For example, He recalled a recent conversation with a colleague who works as an emergency response supervisor regarding a specific Los Angeles neighborhood with a high concentration of low-income Guatemalan immigrants.
Rates of maltreatment in that community are notoriously high, she said, and agencies are experiencing difficulty providing services due to language barriers and other issues.
“For some reason, the domestic violence in these families is really intense,” He said. “Housing is also an issue because one person may rent out an apartment to three different families.”
Developing strategies to improve access and use of services in that type of situation is a good fit with He’s general research interests and her dissertation, which is focused on interagency collaboration among service providers. She is looking forward to interviewing providers to determine if any preventive efforts are being made across organizations.
“I’m interested in not just intervention but also primary prevention with respect to helping communities so that child maltreatment is prevented from occurring in the first place and families are able to access services before they come to the attention of child welfare,” she said.
This funding, including the original support from a social innovations grant from the USC Price School of Public Policy and the new grant, will allow the researchers to test specific hypotheses about characteristics of communities that may lead to unusual rates of maltreatment referrals and conduct exploratory research via qualitative interviews.
The research team is hopeful that results from this work will guide ongoing efforts to design community-level intervention strategies that can reduce local rates of maltreatment. The team is already building partnerships with agencies in San Diego, including a nonprofit organization in San Diego County that owns more than 30 affordable housing properties.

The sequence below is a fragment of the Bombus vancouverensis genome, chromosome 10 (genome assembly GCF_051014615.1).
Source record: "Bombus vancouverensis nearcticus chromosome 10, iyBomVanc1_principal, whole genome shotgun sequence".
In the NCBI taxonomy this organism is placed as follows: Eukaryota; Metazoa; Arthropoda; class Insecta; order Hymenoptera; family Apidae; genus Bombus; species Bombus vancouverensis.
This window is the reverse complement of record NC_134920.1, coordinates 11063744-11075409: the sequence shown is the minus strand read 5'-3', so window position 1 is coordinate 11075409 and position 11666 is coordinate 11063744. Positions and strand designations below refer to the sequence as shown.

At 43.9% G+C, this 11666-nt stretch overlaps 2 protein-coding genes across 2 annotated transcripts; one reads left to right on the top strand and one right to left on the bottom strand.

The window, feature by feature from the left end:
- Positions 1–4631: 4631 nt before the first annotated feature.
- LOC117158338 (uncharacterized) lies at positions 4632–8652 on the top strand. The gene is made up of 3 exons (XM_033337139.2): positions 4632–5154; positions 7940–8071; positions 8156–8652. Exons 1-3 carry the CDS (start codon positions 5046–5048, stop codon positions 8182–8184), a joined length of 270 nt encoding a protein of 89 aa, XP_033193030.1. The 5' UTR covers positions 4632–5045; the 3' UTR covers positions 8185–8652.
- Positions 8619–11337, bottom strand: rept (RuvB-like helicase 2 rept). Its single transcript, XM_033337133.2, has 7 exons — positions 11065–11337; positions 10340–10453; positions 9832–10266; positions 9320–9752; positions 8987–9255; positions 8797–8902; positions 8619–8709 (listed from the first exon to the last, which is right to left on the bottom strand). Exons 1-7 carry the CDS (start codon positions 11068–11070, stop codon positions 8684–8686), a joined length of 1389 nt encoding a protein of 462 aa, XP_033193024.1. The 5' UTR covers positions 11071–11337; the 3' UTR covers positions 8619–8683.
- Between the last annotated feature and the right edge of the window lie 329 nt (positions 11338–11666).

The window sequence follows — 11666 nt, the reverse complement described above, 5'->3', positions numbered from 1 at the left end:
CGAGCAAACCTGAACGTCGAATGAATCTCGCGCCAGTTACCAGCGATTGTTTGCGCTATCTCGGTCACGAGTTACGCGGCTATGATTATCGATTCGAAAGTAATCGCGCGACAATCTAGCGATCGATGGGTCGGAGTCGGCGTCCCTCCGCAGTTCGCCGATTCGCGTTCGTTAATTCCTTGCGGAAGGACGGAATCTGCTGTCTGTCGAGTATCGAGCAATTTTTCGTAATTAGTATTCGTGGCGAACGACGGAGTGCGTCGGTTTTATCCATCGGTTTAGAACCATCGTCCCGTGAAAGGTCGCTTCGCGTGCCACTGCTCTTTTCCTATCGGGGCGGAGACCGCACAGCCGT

“Over time, we’re hoping that those collaborations will serve as ongoing venues for trying out ideas for prevention that come from the work we are doing,” Hurlburt said.
The researchers will also share their findings with community stakeholders during planned meetings and via the school’s Child Development and Children’s Services research cluster and Children’s Data Network.
Building a foundation
Both doctoral candidates said the experience may give them an edge once they complete their dissertations and begin searching for faculty positions, particularly because they will have engaged in community-level research.
“This grant allows me to go out and collect data and talk to people about what is actually happening,” He said. “It’s a really great complement to my dissertation, and in terms of my research agenda, it creates a much more rounded profile for me coming out of USC.”
Finno-Velasquez agreed, noting that although analyzing a large dataset as part of her dissertation will be respected, she now has the opportunity to begin building relationships with service providers and stakeholders that may lead to new studies.
“It’s definitely a jump start for future research,” she said.